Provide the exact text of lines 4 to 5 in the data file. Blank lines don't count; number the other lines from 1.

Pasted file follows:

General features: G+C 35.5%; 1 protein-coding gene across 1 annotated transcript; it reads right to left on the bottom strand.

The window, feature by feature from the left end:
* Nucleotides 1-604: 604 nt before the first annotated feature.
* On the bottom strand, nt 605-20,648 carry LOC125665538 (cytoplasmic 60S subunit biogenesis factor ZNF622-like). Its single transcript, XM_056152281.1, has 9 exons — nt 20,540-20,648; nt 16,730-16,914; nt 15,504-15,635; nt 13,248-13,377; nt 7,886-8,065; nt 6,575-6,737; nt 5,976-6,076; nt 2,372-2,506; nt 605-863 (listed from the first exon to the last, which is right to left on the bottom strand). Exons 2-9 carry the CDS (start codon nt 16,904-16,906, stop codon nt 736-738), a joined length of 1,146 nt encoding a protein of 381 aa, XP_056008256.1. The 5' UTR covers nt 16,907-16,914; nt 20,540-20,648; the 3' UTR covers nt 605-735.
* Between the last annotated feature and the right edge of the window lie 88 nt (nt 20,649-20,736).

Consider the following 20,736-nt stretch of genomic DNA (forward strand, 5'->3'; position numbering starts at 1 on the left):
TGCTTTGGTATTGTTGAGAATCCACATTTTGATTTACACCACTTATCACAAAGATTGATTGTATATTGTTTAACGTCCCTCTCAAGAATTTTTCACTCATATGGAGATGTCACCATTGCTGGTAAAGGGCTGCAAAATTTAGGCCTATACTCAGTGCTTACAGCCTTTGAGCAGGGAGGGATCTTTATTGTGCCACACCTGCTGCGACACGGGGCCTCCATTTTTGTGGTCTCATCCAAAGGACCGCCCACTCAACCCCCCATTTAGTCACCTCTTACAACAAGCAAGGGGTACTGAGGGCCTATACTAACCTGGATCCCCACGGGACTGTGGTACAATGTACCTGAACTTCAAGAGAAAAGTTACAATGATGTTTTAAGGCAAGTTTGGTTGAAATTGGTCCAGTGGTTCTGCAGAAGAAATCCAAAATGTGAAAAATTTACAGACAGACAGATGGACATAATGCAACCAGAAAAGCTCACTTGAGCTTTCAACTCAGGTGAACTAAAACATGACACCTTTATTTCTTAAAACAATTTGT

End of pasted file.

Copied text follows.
* On the bottom strand, nt 605-20,648 carry LOC125665538 (cytoplasmic 60S subunit biogenesis factor ZNF622-like). Its single transcript, XM_056152281.1, has 9 exons — nt 20,540-20,648; nt 16,730-16,914; nt 15,504-15,635; nt 13,248-13,377; nt 7,886-8,065; nt 6,575-6,737; nt 5,976-6,076; nt 2,372-2,506; nt 605-863 (listed from the first exon to the last, which is right to left on the bottom strand). Exons 2-9 carry the CDS (start codon nt 16,904-16,906, stop codon nt 736-738), a joined length of 1,146 nt encoding a protein of 381 aa, XP_056008256.1. The 5' UTR covers nt 16,907-16,914; nt 20,540-20,648; the 3' UTR covers nt 605-735.
* Between the last annotated feature and the right edge of the window lie 88 nt (nt 20,649-20,736).